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Practical Fee Considerations

Hi Friends,

We've talked somewhat about some general fee considerations, but as I have more clients coming in the door (Yay!) I am finding that I'm curious about how to determine what types of fees to use and how much ethical leeway I have to modify traditional fee structures.

Recently I have been getting some people in who are looking at doing contingency fee cases, but I was wondering if the typical structure ("I take a third") can be modified. For instance, I have a client looking to recover a lot of money, and he offered me ten percent. That ten percent is still a lot of money, but it doesn't necessarily pay me for the risk I would be taking by agreeing to a contingency fee. Could I instead propose that he pay me a flat fee of 15%, which is far below the industry standard, and allows
me to not take such an enormous risk, but at the same time allows him to come out with much more for himself if all the money is recovered?

Generally, I am interested in whether basing flat fees on a percentage of the amount desired by the client makes sense, if it's ethical, and if I'm doing myself a service by taking that lower percentage than the industry standard contingency fee.

Does anyone have any thoughts on this?

Thanks. I hope you are well.
Graham

Comments

  • samgloversamglover Minneapolis, MN Admin
    I have a different approach to contingent fees, and I do a lot of them. However, in all our contingent-fee cases, we will get statutory and attorney fees if we win, so the "traditional" 1/3 fee after costs makes little sense. Here is how my fee is distributed in FDCPA cases (I don't share this with anyone, so please keep it to yourselves--I am only sharing this with the LAB):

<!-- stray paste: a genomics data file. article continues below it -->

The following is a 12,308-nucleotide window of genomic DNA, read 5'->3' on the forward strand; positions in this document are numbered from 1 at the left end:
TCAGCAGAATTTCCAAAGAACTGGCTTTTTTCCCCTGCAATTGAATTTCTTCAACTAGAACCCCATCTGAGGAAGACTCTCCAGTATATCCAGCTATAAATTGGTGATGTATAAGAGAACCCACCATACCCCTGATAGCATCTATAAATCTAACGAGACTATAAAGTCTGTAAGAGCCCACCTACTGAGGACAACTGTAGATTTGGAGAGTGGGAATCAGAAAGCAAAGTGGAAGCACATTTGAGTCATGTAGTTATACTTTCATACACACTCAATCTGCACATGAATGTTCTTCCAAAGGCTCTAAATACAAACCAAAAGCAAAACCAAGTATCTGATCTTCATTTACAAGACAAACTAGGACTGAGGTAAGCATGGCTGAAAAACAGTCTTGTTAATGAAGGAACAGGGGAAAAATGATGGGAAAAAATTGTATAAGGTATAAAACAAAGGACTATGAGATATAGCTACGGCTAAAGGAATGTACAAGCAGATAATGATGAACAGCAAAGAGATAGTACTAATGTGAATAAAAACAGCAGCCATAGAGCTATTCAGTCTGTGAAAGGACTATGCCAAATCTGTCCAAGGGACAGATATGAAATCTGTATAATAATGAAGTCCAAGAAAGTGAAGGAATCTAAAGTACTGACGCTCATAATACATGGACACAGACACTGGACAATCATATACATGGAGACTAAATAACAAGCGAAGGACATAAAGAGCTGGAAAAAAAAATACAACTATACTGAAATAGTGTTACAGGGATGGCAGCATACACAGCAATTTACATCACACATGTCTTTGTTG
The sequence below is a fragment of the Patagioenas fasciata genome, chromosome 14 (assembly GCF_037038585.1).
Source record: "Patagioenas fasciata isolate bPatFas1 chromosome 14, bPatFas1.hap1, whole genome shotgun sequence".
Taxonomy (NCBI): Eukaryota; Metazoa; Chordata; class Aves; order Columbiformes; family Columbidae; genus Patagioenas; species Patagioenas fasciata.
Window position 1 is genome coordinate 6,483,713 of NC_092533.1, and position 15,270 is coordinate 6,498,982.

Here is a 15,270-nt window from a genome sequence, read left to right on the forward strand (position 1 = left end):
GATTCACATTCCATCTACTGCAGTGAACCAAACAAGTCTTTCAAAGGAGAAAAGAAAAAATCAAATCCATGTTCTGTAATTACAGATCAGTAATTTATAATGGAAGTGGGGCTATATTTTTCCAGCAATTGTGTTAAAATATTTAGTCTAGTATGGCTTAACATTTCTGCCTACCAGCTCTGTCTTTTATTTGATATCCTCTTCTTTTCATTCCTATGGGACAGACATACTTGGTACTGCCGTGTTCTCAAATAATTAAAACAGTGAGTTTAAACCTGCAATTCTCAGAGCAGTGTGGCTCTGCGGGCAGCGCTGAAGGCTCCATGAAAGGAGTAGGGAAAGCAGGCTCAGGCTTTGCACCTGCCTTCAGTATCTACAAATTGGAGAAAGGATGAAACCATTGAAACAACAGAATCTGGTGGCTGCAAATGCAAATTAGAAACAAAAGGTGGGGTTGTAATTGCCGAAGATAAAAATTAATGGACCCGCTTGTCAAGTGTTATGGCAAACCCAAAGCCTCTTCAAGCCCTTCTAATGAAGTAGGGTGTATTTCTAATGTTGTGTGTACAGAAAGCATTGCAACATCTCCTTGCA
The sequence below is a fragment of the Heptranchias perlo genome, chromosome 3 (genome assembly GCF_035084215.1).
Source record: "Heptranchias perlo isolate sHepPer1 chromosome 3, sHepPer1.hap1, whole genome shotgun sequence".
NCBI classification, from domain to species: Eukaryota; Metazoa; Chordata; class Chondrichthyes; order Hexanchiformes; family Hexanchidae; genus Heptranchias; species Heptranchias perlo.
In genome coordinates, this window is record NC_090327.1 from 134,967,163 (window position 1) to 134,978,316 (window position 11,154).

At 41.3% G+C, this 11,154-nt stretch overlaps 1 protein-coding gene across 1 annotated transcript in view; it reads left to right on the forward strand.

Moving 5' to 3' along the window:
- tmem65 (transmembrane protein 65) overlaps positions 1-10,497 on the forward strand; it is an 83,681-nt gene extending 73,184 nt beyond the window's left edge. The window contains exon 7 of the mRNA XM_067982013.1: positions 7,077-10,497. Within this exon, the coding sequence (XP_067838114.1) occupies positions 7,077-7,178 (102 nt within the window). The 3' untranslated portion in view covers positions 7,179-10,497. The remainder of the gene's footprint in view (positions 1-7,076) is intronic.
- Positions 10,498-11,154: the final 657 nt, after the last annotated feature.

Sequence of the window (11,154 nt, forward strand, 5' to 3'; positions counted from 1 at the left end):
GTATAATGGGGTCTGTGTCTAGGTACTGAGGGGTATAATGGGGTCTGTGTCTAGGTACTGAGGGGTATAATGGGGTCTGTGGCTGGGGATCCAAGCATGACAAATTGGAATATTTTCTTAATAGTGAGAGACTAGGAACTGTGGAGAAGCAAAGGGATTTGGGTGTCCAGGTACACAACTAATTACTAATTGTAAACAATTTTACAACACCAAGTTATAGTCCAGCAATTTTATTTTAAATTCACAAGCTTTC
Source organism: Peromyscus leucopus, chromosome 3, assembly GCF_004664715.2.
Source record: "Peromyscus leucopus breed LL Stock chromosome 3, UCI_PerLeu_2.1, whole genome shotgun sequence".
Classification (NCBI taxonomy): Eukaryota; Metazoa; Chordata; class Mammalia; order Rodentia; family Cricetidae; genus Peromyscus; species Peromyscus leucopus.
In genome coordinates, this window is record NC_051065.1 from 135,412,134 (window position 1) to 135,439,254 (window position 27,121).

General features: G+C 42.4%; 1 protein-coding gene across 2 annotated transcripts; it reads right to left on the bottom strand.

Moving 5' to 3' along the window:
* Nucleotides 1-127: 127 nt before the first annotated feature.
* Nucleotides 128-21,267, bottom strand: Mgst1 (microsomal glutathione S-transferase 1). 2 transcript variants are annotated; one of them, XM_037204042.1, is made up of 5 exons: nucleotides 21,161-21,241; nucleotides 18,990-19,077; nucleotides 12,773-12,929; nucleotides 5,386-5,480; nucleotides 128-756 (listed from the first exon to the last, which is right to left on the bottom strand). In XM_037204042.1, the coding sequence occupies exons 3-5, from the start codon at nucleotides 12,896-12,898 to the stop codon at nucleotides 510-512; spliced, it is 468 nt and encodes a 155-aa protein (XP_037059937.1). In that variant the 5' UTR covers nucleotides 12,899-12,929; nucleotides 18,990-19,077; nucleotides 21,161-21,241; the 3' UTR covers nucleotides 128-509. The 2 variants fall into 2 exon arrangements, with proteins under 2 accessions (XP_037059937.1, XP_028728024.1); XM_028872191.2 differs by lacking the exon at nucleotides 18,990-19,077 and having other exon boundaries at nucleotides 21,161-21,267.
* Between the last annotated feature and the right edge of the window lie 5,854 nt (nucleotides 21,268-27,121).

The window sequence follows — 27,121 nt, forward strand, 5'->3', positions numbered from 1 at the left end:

The total recovery will be distributed as follows, until it is exhausted:

    >    1. We will be reimbursed for our costs;
    >    2. We will receive our attorney fee, calculated at our regular hourly rates, unless attorney fees and costs are agreed to between the attorneys for the parties or ordered by the court;
    >    3. You will receive $1,000 as statutory damages;
    >    4. We will receive 45% of any remaining recovery; and
    >    5. You will receive the remainder.

    This probably will not apply to your case, but it is a very different fee structure than you may be used to seeing. In fact, I don't think you cancall the 1/3 contingent fee an "industry standard." It is an industrystandard, but only for personal injury lawyers. And even among personal injury lawyers, it can vary 10-20% either way.

    In other words, there is a lot of room to structure a contingent fee. The main requirement is that it is (a) clear; and (b) in writing. It must also be objectively fair and reasonable.


    In order to consider a contingent fee as low as 15%, I would have to be looking at a huge pile of money, and be extremely confident that the money would be collectible. I would also require the client to advance all costs, from filing fees to court reporters to postage. I think your idea to put performance-based bonuses in place is also a good one. You might set four milestones at 25%, 50%, 75%, and 100%. Each should be a flat amount, and you should define both how "recovery" will be calculated, and how much 25% is.

    Those are my thoughts, anyway. Be creative. Make sure your client has a stake in the case (costs, at least). Especially if you are going to take a percentage that is "far below the industry standard," put milestones in place.

     

    Sam
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